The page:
Headlines May 5, 2021
Residents Testify against Permitting Suncor Refinery
Last night public hearings continued over the renewal of a permit for the Suncor Energy oil refinery north of Denver in Commerce City. Many of those testifying demanded closure of the facility and urged health officials not to renew the refinery’s outdated permits that allow air pollution.
The hearings are being held by the Colorado Air Quality Control Commission, which will decide whether to renew Suncor’s permit or let it keep operating under outdated ones.
A coalition of neighborhood groups, and activists are targeting the 89-year-old refinery. The facility has regularly polluted at levels above the limits set in its permits. This year between March 27 and April 22, the refinery broke limits 15 times, according to the Denver Post.
At the hearings, residents said they’ve lost confidence in the state government’s ability to control air pollution. They cited whistleblowers’ revelations that state managers ordered employees not to measure pollution at some sites.
Commerce City Mayor Ben Huseman said its very troubling to have a facility that has a permit operating with so many exceedances. His city is exploring whether to sue Suncor.
Others who testified expressed a desire to shift off of fossil fuels faster.
Outbreak of COVID-19 after Transfers to Aurora Detention Facility
The U.S. immigration detention facility in Aurora experienced its largest outbreak of COVID-19 after almost 100 infected people were moved there last month from the southern border. The positive cases occurred among a group of more than 200 who transferred.
The Denver Post reports that coronavirus testing has been compromised at border facilities by the sheer number of people coming into the country.
Both Democratic U.S. Rep. Jason Crow of Aurora and Aurora Mayor Mike Coffman are calling on the Biden administration to address the issue.
Coffman called the episode “incredibly irresponsible,” adding that there are no circumstances under which detainees who test positive should be brought to the facility. He said it endangers the community at large and puts the lives of all of the detainees unnecessarily at risk.
A spokesperson for ICE said she did not know exactly where on the border the migrants came from, or why they were sent. She was unable to say whether they had been tested by border officials before being transferred. Once in the Aurora facility the detainees were tested and isolated if positive.
Boulder County and Statewide COVID-19 Data
Boulder County Public Health reported one new COVID-19 death Tuesday. A spokesperson said that the person who died was in their 70s and was not a resident of a long-term care facility. There were 40 new positive cases in the county yesterday.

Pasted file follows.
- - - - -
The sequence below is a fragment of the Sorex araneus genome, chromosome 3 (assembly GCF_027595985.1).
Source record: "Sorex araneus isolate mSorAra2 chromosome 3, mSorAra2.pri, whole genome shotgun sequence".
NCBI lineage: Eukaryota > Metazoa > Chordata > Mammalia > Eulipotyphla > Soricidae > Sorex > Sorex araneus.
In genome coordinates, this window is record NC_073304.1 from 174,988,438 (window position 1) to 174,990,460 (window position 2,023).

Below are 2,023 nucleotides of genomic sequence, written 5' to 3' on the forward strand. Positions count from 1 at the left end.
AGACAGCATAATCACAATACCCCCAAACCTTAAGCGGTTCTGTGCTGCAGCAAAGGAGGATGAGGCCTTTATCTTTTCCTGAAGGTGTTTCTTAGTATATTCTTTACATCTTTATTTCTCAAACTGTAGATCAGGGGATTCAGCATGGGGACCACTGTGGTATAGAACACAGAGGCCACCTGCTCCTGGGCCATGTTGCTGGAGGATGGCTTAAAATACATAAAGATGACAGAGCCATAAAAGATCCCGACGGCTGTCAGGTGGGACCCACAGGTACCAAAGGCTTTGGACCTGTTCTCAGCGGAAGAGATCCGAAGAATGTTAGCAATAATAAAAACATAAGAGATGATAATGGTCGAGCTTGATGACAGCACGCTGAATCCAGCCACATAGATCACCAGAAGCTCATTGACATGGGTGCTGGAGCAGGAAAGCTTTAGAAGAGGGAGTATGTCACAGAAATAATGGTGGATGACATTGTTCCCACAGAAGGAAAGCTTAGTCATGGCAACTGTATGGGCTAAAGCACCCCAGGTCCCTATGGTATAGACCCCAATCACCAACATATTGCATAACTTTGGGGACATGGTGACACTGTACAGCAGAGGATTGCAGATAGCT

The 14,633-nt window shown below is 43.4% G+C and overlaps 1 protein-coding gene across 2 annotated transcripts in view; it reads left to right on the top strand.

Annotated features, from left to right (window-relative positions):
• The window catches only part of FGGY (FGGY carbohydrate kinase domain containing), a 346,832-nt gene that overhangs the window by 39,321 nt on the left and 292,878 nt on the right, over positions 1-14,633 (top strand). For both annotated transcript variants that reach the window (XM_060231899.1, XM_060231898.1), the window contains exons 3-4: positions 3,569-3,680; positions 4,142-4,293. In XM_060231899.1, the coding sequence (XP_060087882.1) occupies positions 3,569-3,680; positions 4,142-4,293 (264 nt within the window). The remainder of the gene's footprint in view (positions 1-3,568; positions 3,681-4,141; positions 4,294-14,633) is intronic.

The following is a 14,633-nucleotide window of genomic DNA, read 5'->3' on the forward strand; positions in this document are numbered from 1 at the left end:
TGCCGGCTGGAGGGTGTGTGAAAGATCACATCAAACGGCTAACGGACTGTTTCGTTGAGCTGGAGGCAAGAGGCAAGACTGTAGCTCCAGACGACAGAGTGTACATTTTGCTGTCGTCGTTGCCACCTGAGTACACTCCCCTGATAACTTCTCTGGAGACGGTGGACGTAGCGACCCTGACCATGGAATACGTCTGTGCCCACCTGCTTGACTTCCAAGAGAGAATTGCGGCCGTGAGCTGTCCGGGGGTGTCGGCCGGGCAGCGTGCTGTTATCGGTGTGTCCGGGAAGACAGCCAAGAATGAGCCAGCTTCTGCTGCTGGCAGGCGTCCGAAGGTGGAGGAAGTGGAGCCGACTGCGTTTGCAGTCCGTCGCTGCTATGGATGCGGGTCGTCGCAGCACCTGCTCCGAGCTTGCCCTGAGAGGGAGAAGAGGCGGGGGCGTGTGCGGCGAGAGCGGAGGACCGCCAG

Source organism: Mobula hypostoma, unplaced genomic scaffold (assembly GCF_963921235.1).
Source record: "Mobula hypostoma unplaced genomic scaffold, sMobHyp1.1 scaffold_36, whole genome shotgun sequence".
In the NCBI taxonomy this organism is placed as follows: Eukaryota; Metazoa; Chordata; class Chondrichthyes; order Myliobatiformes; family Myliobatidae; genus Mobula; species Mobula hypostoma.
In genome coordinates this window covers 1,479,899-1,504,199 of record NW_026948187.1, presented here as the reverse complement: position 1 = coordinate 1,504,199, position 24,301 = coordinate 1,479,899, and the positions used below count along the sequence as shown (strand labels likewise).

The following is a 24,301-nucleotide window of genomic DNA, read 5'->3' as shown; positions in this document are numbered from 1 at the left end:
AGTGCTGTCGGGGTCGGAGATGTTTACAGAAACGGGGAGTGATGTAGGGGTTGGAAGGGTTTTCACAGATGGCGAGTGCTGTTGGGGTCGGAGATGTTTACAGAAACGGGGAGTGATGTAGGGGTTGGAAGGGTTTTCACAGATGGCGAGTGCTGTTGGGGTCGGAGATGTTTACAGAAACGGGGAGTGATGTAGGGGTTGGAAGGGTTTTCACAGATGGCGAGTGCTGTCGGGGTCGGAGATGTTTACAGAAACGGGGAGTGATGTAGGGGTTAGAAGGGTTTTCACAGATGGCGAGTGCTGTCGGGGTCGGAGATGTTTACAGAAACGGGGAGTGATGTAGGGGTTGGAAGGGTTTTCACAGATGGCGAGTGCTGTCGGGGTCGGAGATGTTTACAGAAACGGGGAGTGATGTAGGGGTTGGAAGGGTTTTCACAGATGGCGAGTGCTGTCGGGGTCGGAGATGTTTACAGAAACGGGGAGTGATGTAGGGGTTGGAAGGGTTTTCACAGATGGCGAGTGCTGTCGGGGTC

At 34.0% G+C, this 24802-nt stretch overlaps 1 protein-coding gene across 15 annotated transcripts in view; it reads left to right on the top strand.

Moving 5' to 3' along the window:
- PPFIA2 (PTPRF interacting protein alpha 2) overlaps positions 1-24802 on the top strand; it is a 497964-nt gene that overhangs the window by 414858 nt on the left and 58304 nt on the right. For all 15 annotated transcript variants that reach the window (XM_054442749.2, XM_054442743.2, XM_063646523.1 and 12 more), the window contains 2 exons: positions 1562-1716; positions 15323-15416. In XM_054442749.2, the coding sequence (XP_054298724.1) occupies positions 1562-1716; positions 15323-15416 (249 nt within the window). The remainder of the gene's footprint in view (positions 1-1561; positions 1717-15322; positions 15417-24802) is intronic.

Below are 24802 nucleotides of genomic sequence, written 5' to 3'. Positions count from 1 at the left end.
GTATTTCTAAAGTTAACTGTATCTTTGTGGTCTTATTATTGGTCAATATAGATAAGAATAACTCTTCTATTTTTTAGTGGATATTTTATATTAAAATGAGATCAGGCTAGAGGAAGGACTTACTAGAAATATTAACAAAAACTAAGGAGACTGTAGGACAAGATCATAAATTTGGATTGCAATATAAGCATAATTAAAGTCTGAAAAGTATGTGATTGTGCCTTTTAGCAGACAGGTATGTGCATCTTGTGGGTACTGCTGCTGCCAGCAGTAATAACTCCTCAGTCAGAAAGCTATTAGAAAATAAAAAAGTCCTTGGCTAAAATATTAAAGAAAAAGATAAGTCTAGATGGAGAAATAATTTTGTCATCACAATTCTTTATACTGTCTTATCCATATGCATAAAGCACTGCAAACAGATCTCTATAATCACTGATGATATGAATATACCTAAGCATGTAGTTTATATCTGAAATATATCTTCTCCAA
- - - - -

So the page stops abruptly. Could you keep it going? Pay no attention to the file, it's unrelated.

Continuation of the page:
Statewide the seven-day positivity rate decreased to under 5.7 percent according to the Colorado health department, and almost 2 million people have been fully vaccinated.
Two Denver Police Officers Disciplined for Misconduct During Protests
The Denver Police Department has disciplined two officers for their conduct during racial justice protests in the city last May. Both will lose more than a week’s pay for using chemical weapons on people who did not pose a threat
The Denver Post reports the two are the first officers to be disciplined for using excessive force, however they may not be the last.
Officer Derek Streeter will serve a 10-day suspension without pay for firing pepper balls on three occasions at people who did not pose a threat.
Officer Diego Archuleta will serve a six-day unpaid suspension for using pepper spray on a woman sitting in her car who also did not pose a threat to officers.
Another officer was fired in June for posting a photo on social media during the protests of himself wearing riot gear captioned “Let’s start a riot.”
According to Police Chief Paul Pazen, internal affairs investigations are ongoing into misconduct during the protests; but the Department did not say how many are still open.
Lawmakers Considering a Bill to Give More Training to Law Enforcement about Dementia and Disabilities
Colorado lawmakers are considering a bill that would give police and sheriff’s deputies more tools to identify and respond to people with Alzheimer’s and dementia.
House Bill 1122 also aims to boost training for law enforcement about how to interact with people with disabilities.
The Colorado Sun reports that lawmakers were already working on a measure to increase training about how officers interact with people with disabilities, but the bill was broadened after the arrest of Karen Garner in Loveland.
Garner is 73 years old and has dementia. Officers forcibly arrested here after she was accused of attempted shoplifting.
The bill, which has bipartisan support, would create a 12-member commission to recommend a disability-interaction curriculum to the Colorado Peace Officer Standards and Training Board.
Bill to Fund Roads Fix Up Introduced
Also at the Capitol, Governor Jared Polis and lawmakers announced a transportation bill that would raise close to $4 billion from new fees to fund fixing up roads.
The Colorado Sun reports the bill would impose new fees on gas and diesel fuel purchases, and also add additional costs to deliveries, rideshare trips and electric vehicle registrations.
The measure has bipartisan support. Senate Majority Leader Steve Fenberg, a Democrat from Boulder, said that for the first time they are introducing a bill that isn’t just a band aid, but a framework to futureproof transportation.
Boulder Mayor Sam Weaver attended the announcement of the bill at the Capitol yesterday.